Jamie Lee Curtis has been showing off the oriental rug in her living room, and we can’t get over how chic it is. The stylish rug is a celebration of pattern and color, and a rejection of more conventional neutral living room ideas.
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The Freaky Friday actress shared an overjoyed selfie, first of her smiling face, and then of her happy feet in custom Crocs. However, the mundanity of the photos is undercut by one stunning detail: the gorgeous oriental rug. Jamie Lee Curtis’s living room rug is bold and geometric, featuring crimson, lime green, and aqua blue. The brighter elements of the carpet are grounded by a navy background and bark-colored backgrounds.
Interior designers absolutely love this bright and cheery addition to the space. ‘Decorating with rugs, particularly those of unique origins, serve as a canvas that anchors the aesthetics of a space. They weave a narrative, introducing an element of intrigue, culture, and warmth. Their intricate patterns and vivid hues can invigorate a lackluster room, bringing in an unexpected dimension that sparks conversation’ says Artem Kropovinky, interior designer and founder of globally award-winning design firm Arsight. He adds ‘layered with other elements, these rugs contribute to the design's texture, imparting a richness that is hard to achieve with plain, monochromatic elements.’ The rich history and superior craftsmanship of this kind of carpet lends itself to creating especially stylish spaces.
Founder of NYC-based interior design firm, Arsight, Artem Kropovinsky has a decade of extensive global design experience, connecting a cohesive, collaborative team of passionate professionals, and working on projects in the U.S. and worldwide.
Omri Schwartz, design expert at Nazmiyal Rugs in New York City further lauds the practicality of using oriental rugs in your home. He states ‘oriental rugs are renowned for their increasing value with age and use.’ He says that this kind of hand-crafted rug, especially those made of wool or silk, makes an excellent addition to any home because ‘they provide both warmth and insulation from the cold.’ With beautiful looks and unmatched functionality, choosing Jamie Lee Curtis’s favorite accessory is a no-brainer.
Omri is a recognized expert in the world of antique carpets. He has worked for Nazmiyal Antique Rugs, which holds one of the world's largest collections of antique rugs, for almost 23 years.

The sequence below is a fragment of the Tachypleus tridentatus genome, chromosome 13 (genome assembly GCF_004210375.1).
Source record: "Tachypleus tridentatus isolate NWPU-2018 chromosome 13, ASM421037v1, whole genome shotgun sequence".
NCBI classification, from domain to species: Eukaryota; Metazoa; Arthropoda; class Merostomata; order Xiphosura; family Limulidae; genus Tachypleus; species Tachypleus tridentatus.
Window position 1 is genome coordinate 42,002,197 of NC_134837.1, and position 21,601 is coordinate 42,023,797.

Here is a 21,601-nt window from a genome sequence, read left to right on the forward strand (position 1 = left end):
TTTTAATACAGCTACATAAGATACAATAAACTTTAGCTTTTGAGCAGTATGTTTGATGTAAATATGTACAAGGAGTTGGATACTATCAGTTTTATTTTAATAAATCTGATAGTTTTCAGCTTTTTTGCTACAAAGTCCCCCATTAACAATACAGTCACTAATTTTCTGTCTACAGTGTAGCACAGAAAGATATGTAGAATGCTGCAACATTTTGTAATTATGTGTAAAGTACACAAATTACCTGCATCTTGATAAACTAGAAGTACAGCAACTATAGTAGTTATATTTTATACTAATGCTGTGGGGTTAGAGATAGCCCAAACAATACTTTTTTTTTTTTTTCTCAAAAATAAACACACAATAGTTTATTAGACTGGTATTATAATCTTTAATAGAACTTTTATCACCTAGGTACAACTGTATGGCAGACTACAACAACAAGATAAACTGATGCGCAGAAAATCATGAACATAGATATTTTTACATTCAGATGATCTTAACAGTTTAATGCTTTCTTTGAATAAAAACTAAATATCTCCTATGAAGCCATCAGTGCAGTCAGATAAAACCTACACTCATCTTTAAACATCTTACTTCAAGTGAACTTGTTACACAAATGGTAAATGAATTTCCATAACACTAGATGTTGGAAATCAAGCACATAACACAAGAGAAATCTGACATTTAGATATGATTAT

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Like Jamie, experts are in agreement that oriental rugs are an excellent living room carpet idea. Artem states that rooms that foster social interaction and storytelling, like a living room, are the best places to feature these intricate carpets. He suggests that ‘a living room is an excellent location to showcase these rugs as it sets a lively, eclectic mood for gatherings.’
Omri adds that a well-placed oriental rug can draw attention away from common eyesores in a rented space, like a neutral carpet, while adding color, style, and pattern. If the room is dark, he states that ‘these handmade rugs will help brighten up neglected spaces and make the room look more welcoming.’ The creation of a lively, social atmosphere is something we all hope to emulate. The experts as well as everyone’s favorite scream queen tell us it can be simple as laying down an oriental rug.
You heard it here first, patterned living room rugs are the best (Jamie Lee Curtis-approved) way to welcome guests into your home in 2023.
This handmade wool rug was fashioned in the 1910s using natural dye and hand-spun yarn. The Turkish rug measures 4' 9" x 5' 11".
This neutral alternative offers a vintage kilim-inspired style in a softer color palette with pops of wild rose. It is specially twisted using hand-woven wool. Available in several sizes.
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I am a London-based News Writer at Homes & Gardens. My interests lie at the intersection of design and popular culture with a particular focus on trends and celebrity homes. Before joining Future, I worked as a Content Writer and Communications Lead for Fig Linens and Home, a luxury linens and home interiors brand based in Fairfield County, CT. I have a BA in Creative Writing from Sarah Lawrence College in New York and an MSc from the Oxford University Department of Anthropology.
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